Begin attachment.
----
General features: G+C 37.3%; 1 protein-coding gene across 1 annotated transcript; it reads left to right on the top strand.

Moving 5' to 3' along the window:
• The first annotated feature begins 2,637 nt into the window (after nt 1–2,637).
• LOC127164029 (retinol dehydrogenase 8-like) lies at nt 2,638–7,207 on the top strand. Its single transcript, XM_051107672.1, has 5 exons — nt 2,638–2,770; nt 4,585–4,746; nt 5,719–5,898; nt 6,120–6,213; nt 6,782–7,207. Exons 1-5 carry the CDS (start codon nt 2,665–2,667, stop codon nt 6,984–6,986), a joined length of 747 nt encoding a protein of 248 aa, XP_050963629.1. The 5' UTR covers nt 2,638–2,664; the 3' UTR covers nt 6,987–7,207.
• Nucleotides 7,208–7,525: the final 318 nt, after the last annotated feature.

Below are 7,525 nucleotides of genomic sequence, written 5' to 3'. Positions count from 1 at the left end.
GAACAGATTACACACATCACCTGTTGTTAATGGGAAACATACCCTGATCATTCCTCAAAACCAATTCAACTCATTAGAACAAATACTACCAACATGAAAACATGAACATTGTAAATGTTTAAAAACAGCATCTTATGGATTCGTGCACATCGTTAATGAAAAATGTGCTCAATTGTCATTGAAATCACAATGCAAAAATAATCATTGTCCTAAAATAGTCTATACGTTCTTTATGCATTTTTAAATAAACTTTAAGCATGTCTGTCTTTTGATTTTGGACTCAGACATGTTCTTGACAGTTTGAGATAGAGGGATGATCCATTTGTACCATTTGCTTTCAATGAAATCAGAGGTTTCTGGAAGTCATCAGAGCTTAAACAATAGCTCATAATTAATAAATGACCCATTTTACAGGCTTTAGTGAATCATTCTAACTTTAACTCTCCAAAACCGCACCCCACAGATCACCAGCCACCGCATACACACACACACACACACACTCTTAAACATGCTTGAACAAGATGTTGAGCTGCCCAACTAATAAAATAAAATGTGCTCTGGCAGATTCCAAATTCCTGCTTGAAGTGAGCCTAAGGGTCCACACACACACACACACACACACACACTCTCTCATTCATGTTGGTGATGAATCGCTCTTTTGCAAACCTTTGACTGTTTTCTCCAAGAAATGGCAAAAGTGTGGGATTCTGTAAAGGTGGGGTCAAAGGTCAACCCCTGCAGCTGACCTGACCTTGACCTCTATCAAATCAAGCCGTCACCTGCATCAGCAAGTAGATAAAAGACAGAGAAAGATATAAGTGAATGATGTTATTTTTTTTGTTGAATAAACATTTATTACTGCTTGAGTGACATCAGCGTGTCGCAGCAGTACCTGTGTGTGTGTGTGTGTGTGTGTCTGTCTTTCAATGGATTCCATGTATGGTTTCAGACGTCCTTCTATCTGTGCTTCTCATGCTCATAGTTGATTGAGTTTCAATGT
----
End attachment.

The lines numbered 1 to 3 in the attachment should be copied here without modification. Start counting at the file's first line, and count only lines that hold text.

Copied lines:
General features: G+C 37.3%; 1 protein-coding gene across 1 annotated transcript; it reads left to right on the top strand.

Moving 5' to 3' along the window:
• The first annotated feature begins 2,637 nt into the window (after nt 1–2,637).